One of the great pleasures of writing a fantasy novel is creating the secondary world in which your story will inhabit.
In the contemporary fiction genre, the writer knows the religious, political, historical, and cultural background of the society already
A fantasy writer must construct the society from the very foundations.
E.M. Forster wrote in Aspects Of the Novel,
“What does fantasy ask of us? It asks us to pay something extra.
It compels us to make an adjustment that is different to an adjustment required by a work of art, to an additional adjustment.
The other novelists say, ‘here is something that might occur in your lives’, the fantasist ‘Here is something that could not occur.'”
The extra coin that E.M. Forster says must be paid by the reader of a work of fantasy is the suspension of disbelief.
By agreeing to put aside our inherent scepticism, we are opening the doors of our imagination and inviting in beauty, terror, strangeness, the marvellous and the miraculous. We are allowing ourselves to wonder whether the world may not be a different place to what we believe it to be. This can be an uncomfortable experience, no doubt, but also a liberating one.
The extra coin that a writer of fantasy must pay is the painful stretching of their own imaginations and knowledge. A good writer of fantasy is one which constructs their impossible world with great care.
They must know the spiritual beliefs of their people, and the tension which inevitably arise between those who believe differently.
They must know the history, the language, the culture, the landscape, the flora and fauna – and it is not enough to call a rat a “sleghg”, or some other unpronounceable made-up name!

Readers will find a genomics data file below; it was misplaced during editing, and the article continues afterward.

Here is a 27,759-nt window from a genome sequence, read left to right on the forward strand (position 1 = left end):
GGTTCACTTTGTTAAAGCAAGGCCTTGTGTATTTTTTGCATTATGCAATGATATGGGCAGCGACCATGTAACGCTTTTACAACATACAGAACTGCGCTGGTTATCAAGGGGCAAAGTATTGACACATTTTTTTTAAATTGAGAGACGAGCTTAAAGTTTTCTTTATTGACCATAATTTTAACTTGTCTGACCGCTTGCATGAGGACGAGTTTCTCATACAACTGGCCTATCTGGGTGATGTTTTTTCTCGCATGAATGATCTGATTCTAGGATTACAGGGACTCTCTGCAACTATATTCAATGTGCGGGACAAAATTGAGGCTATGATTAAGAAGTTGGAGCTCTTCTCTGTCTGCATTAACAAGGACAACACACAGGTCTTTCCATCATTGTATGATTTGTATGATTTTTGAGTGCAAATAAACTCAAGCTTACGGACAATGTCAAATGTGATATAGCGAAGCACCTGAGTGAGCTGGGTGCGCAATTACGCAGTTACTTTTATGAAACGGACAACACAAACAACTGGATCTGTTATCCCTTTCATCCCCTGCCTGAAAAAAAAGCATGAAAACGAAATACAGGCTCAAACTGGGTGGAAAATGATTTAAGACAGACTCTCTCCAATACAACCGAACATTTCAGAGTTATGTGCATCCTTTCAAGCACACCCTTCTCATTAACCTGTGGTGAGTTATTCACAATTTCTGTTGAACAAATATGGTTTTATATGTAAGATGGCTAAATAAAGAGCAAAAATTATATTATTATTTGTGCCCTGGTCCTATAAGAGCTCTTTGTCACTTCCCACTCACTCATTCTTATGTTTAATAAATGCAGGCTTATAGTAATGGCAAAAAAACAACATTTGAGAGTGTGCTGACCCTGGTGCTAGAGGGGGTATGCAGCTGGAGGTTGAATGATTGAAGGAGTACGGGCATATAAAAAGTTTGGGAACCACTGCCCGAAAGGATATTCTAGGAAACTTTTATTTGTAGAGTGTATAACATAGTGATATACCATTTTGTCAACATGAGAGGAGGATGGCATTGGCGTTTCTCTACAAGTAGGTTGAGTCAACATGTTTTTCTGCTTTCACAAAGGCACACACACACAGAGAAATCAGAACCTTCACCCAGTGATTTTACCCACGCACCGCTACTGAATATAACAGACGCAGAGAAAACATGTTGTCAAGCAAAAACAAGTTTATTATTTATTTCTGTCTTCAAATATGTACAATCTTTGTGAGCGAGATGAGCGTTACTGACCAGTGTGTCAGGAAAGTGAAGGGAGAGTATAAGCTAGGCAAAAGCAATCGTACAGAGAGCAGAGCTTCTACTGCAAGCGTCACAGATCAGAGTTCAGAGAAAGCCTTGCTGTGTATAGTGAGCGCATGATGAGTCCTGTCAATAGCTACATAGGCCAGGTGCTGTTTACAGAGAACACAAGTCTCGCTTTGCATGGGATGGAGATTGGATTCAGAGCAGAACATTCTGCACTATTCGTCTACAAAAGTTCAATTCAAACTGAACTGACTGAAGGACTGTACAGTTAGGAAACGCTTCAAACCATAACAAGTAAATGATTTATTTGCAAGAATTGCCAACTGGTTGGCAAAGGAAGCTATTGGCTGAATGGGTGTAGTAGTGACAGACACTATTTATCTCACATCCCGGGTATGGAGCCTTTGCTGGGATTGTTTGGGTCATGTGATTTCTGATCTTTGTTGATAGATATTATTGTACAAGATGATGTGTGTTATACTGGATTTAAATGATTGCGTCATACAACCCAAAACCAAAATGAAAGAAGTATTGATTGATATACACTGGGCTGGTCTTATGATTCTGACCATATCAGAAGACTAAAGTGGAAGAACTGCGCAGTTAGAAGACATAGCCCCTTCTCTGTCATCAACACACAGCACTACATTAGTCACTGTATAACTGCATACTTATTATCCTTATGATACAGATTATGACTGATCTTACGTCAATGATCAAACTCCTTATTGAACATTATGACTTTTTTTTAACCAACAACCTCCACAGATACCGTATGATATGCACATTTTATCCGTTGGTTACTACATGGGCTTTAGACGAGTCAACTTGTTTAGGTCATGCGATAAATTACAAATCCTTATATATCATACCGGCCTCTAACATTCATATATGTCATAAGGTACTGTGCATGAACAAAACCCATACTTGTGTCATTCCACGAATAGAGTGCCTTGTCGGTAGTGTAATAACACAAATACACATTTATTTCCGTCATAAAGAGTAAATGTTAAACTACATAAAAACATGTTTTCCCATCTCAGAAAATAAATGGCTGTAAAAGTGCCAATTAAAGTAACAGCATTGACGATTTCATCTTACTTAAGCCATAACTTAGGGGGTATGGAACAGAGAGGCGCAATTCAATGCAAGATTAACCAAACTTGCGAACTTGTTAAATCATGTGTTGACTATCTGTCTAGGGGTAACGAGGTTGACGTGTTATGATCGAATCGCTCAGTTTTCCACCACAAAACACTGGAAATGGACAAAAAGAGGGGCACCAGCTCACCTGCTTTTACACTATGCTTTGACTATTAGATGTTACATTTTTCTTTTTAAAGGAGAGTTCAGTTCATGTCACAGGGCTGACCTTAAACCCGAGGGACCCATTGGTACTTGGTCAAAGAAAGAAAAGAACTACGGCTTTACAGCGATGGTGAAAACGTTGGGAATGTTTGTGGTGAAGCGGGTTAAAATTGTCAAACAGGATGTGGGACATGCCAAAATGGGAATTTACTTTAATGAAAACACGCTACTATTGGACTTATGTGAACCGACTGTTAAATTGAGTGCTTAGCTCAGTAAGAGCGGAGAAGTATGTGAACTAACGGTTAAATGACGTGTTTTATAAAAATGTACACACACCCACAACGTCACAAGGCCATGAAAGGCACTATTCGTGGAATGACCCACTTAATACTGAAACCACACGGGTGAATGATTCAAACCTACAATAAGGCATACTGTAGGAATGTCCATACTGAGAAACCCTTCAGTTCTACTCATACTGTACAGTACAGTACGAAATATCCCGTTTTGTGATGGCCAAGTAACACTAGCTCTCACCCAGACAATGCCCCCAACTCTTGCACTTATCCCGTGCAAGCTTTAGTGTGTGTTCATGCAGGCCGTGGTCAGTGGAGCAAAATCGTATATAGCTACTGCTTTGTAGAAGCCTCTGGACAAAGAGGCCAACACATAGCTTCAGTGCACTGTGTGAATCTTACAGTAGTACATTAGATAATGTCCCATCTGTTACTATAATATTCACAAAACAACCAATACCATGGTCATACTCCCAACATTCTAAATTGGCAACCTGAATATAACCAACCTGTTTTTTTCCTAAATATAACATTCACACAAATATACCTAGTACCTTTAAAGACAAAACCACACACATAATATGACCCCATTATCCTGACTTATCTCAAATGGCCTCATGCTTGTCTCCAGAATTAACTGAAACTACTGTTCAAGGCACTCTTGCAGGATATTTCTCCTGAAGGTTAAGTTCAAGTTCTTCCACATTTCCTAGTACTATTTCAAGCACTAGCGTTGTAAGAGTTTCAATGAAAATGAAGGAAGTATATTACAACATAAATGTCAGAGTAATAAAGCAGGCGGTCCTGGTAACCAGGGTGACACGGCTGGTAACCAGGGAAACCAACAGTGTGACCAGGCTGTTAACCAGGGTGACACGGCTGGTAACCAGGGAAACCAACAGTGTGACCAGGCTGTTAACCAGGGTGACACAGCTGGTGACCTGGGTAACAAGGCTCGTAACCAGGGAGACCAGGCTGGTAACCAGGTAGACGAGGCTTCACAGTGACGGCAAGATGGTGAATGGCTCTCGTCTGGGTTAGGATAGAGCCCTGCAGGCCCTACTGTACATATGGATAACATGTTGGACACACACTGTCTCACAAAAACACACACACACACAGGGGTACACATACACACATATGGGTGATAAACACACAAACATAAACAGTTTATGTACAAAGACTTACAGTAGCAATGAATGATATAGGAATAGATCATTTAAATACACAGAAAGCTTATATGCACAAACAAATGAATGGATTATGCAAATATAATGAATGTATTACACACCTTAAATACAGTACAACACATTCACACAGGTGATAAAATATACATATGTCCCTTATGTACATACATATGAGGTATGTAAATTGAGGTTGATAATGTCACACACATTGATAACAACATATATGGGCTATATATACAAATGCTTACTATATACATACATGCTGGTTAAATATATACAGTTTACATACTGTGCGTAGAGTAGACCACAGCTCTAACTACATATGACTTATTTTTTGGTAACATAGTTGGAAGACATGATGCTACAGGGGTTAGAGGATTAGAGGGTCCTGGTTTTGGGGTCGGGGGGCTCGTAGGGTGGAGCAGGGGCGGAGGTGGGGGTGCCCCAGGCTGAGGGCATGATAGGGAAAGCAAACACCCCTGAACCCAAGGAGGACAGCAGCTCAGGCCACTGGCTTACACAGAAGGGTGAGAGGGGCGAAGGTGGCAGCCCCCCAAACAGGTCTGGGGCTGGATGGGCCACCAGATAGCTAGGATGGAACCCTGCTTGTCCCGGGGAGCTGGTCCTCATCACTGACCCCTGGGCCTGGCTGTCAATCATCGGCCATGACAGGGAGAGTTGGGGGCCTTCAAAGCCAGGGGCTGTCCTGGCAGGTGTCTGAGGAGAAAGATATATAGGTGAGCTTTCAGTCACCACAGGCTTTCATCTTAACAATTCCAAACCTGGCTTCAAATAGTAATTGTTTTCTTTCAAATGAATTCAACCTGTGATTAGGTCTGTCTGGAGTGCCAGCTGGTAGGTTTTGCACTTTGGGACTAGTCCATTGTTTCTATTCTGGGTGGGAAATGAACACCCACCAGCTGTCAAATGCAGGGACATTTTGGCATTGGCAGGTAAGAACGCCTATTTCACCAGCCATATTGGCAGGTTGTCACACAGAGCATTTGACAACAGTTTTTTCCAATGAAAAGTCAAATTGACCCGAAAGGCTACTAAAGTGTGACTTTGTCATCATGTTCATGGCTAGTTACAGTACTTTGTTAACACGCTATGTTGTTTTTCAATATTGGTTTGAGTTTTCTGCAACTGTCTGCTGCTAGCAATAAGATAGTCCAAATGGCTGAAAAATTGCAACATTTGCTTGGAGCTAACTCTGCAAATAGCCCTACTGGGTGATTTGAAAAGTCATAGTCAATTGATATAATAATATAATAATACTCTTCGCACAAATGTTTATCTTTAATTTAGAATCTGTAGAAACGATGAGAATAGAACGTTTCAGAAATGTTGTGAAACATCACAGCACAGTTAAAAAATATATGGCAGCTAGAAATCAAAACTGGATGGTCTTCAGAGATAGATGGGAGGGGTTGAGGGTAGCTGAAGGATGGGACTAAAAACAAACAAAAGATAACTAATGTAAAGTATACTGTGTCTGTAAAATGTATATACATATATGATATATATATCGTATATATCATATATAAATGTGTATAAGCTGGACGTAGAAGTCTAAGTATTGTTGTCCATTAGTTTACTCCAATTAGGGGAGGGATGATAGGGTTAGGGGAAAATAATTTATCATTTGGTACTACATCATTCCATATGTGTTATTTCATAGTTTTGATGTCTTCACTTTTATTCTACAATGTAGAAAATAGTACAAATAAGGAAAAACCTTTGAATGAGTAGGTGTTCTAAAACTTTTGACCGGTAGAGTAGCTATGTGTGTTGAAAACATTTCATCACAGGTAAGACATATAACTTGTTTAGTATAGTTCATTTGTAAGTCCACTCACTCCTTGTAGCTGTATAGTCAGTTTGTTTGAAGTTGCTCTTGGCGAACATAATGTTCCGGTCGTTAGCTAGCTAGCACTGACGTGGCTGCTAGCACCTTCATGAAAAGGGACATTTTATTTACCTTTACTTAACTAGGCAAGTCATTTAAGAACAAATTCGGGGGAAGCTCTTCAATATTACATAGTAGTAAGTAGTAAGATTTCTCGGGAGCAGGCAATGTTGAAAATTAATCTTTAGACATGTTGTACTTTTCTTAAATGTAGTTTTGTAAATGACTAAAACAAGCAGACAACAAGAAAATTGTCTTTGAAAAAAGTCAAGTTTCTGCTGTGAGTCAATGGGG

Nor is it enough just to give your characters a sword and a cloak and a horse and a dragon to fight, and think that your work is done. Especially if your hero says ‘OK’ and ‘See ya later.’
Readers of fantasy are usually avid readers with excellent educations. When you have read a thousand fantasy books, the ones you remember are the ones which enter into your dreams and inhabit your waking life, ones which seem more real than your own life, ones which give you a language to express your own inexpressible fears and desires.
In order to create this vividness, this intensity of feeling in the reader, a writer must spend the time getting to know their created world as well, if not better, than the world in which we all live.
- How they would speak, what clothes do they wear, have they discovered how to magnetise lodestones yet, and do they knew the recipe for gunpowder?
- Is the world you are creating set on our planet in the past, or is it set on our planet as it may have been if things had happened differently, or is it on a different planet altogether?
- Who holds the power in your created world? Who desires to?
- What is the primary source of money?
- What do people eat for breakfast?
- What kind of underwear do they wear?
- What do people say when they hammer their thumb instead of the nail?
- What god do they call to in their despair?
The sorts of questions you can ask yourself when constructing a fantasy world are endless, and endlessly fascinating. Much of it may not find its way into the narrative, for after all, you are not writing a traveller’s guidebook, but a story.
It is the story which will compel your reader’s interest. Yet if you do not do the groundwork, you will not be able to understand what forces drive your characters, and it is your characters that make the story come alive.
Kate Forsyth is the internationally bestselling author of 26 books, which have been published in 15 countries, including The Wild Girl and Bitter Greens. She was recently voted one of Australia’s Favourite 25 Novelists and has been called “one of the finest writers of this generation”.
Kate teaches many creative writing courses at the Australian Writers’ Centre. This post originally appeared on Kate’s blog.
Find out more on the Writing in Oxford tour led by Kate and hosted by the Australian Writers’ Centre and Bookshop Travel.